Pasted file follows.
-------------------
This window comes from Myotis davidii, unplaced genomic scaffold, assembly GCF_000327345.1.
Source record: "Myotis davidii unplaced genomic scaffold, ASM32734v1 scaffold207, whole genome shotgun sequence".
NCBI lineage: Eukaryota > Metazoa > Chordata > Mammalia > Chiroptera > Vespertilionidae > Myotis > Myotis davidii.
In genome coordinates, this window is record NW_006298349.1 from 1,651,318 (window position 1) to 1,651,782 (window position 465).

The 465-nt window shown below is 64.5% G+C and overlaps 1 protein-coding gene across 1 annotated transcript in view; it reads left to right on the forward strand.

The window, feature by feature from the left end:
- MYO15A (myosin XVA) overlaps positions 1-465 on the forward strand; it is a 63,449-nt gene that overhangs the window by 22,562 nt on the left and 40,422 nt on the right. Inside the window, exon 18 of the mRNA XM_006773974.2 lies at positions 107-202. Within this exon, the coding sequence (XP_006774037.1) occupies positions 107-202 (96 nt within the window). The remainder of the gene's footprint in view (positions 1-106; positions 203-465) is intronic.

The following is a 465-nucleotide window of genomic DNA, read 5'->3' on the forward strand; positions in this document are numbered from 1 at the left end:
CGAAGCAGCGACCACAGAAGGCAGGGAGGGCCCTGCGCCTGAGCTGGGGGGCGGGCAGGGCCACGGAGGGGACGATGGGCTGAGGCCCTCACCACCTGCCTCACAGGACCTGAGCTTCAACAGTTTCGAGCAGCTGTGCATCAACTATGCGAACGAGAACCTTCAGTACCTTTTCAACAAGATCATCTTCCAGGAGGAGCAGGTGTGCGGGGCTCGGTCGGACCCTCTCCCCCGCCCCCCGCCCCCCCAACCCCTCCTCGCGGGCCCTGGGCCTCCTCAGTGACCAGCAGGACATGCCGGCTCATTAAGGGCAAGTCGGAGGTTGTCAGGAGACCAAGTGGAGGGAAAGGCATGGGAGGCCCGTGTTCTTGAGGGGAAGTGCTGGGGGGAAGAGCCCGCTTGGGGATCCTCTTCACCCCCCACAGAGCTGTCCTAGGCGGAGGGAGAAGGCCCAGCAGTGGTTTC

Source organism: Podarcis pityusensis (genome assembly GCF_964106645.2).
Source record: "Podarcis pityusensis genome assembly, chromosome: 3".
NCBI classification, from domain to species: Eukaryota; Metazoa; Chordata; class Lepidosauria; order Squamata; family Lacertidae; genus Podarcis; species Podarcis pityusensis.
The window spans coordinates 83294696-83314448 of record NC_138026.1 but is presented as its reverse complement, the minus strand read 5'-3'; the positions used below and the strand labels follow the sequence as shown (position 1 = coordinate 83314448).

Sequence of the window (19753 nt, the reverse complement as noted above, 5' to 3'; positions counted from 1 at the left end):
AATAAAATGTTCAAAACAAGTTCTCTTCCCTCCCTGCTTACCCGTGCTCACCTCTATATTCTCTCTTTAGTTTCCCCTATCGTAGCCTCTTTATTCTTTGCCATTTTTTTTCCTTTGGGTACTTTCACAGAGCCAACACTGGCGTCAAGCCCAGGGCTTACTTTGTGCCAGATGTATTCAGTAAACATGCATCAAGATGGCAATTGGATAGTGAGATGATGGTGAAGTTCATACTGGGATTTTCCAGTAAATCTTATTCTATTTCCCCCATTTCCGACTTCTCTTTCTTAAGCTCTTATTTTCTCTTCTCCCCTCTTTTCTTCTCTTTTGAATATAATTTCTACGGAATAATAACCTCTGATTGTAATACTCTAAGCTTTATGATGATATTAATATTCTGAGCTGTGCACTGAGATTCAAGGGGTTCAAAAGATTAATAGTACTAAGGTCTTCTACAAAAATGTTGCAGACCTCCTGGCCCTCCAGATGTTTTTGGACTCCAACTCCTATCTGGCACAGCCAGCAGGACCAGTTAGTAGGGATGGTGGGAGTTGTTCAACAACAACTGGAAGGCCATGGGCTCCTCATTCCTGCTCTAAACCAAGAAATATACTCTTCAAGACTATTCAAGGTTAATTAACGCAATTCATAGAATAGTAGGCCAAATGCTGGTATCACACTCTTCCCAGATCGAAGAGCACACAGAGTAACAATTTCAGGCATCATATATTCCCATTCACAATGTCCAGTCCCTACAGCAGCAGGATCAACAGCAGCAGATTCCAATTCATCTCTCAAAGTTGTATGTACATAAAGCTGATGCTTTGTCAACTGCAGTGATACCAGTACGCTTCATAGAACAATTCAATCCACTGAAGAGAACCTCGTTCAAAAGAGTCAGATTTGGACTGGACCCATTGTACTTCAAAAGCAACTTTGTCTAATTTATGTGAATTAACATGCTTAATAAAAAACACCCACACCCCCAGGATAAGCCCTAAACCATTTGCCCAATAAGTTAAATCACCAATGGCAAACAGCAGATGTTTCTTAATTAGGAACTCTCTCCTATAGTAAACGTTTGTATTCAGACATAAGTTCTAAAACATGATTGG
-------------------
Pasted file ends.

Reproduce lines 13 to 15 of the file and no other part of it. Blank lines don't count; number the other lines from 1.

The window spans coordinates 83294696-83314448 of record NC_138026.1 but is presented as its reverse complement, the minus strand read 5'-3'; the positions used below and the strand labels follow the sequence as shown (position 1 = coordinate 83314448).

Sequence of the window (19753 nt, the reverse complement as noted above, 5' to 3'; positions counted from 1 at the left end):
AATAAAATGTTCAAAACAAGTTCTCTTCCCTCCCTGCTTACCCGTGCTCACCTCTATATTCTCTCTTTAGTTTCCCCTATCGTAGCCTCTTTATTCTTTGCCATTTTTTTTCCTTTGGGTACTTTCACAGAGCCAACACTGGCGTCAAGCCCAGGGCTTACTTTGTGCCAGATGTATTCAGTAAACATGCATCAAGATGGCAATTGGATAGTGAGATGATGGTGAAGTTCATACTGGGATTTTCCAGTAAATCTTATTCTATTTCCCCCATTTCCGACTTCTCTTTCTTAAGCTCTTATTTTCTCTTCTCCCCTCTTTTCTTCTCTTTTGAATATAATTTCTACGGAATAATAACCTCTGATTGTAATACTCTAAGCTTTATGATGATATTAATATTCTGAGCTGTGCACTGAGATTCAAGGGGTTCAAAAGATTAATAGTACTAAGGTCTTCTACAAAAATGTTGCAGACCTCCTGGCCCTCCAGATGTTTTTGGACTCCAACTCCTATCTGGCACAGCCAGCAGGACCAGTTAGTAGGGATGGTGGGAGTTGTTCAACAACAACTGGAAGGCCATGGGCTCCTCATTCCTGCTCTAAACCAAGAAATATACTCTTCAAGACTATTCAAGGTTAATTAACGCAATTCATAGAATAGTAGGCCAAATGCTGGTATCACACTCTTCCCAGATCGAAGAGCACACAGAGTAACAATTTCAGGCATCATATATTCCCATTCACAATGTCCAGTCCCTACAGCAGCAGGATCAACAGCAGCAGATTCCAATTCATCTCTCAAAGTTGTATGTACATAAAGCTGATGCTTTGTCAACTGCAGTGATACCAGTACGCTTCATAGAACAATTCAATCCACTGAAGAGAACCTCGTTCAAAAGAGTCAGATTTGGACTGGACCCATTGTACTTCAAAAGCAACTTTGTCTAATTTATGTGAATTAACATGCTTAATAAAAAACACCCACACCCCCAGGATAAGCCCTAAACCATTTGCCCAATAAGTTAAATCACCAATGGCAAACAGCAGATGTTTCTTAATTAGGAACTCTCTCCTATAGTAAACGTTTGTATTCAGACATAAGTTCTAAAACATGATTGG